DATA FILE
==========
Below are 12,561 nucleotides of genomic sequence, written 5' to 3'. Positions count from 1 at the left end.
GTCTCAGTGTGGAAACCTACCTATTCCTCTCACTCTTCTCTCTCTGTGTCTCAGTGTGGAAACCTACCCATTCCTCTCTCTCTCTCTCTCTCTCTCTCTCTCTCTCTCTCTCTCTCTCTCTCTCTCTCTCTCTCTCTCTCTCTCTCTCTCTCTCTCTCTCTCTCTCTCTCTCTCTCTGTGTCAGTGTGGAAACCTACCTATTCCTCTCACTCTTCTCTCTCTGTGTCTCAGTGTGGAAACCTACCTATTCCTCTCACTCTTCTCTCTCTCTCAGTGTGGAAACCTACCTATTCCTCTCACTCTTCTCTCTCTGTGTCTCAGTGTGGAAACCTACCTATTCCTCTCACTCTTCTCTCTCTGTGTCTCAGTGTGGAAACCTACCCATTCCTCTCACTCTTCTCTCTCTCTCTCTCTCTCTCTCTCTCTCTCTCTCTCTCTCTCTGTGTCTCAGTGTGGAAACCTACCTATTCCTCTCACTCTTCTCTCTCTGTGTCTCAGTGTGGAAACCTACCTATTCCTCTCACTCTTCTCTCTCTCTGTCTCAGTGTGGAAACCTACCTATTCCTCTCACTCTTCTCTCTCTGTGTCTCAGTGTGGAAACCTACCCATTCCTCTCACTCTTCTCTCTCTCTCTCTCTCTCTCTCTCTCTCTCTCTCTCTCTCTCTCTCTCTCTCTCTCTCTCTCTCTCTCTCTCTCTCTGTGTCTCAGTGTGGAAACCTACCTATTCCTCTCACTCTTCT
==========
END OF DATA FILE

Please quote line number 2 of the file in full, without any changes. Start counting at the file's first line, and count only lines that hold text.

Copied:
GTCTCAGTGTGGAAACCTACCTATTCCTCTCACTCTTCTCTCTCTGTGTCTCAGTGTGGAAACCTACCCATTCCTCTCTCTCTCTCTCTCTCTCTCTCTCTCTCTCTCTCTCTCTCTCTCTCTCTCTCTCTCTCTCTCTCTCTCTCTCTCTCTCTCTCTCTCTCTCTCTCTCTCTCTGTGTCAGTGTGGAAACCTACCTATTCCTCTCACTCTTCTCTCTCTGTGTCTCAGTGTGGAAACCTACCTATTCCTCTCACTCTTCTCTCTCTCTCAGTGTGGAAACCTACCTATTCCTCTCACTCTTCTCTCTCTGTGTCTCAGTGTGGAAACCTACCTATTCCTCTCACTCTTCTCTCTCTGTGTCTCAGTGTGGAAACCTACCCATTCCTCTCACTCTTCTCTCTCTCTCTCTCTCTCTCTCTCTCTCTCTCTCTCTCTCTCTGTGTCTCAGTGTGGAAACCTACCTATTCCTCTCACTCTTCTCTCTCTGTGTCTCAGTGTGGAAACCTACCTATTCCTCTCACTCTTCTCTCTCTCTGTCTCAGTGTGGAAACCTACCTATTCCTCTCACTCTTCTCTCTCTGTGTCTCAGTGTGGAAACCTACCCATTCCTCTCACTCTTCTCTCTCTCTCTCTCTCTCTCTCTCTCTCTCTCTCTCTCTCTCTCTCTCTCTCTCTCTCTCTCTCTCTCTCTCTCTCTGTGTCTCAGTGTGGAAACCTACCTATTCCTCTCACTCTTCT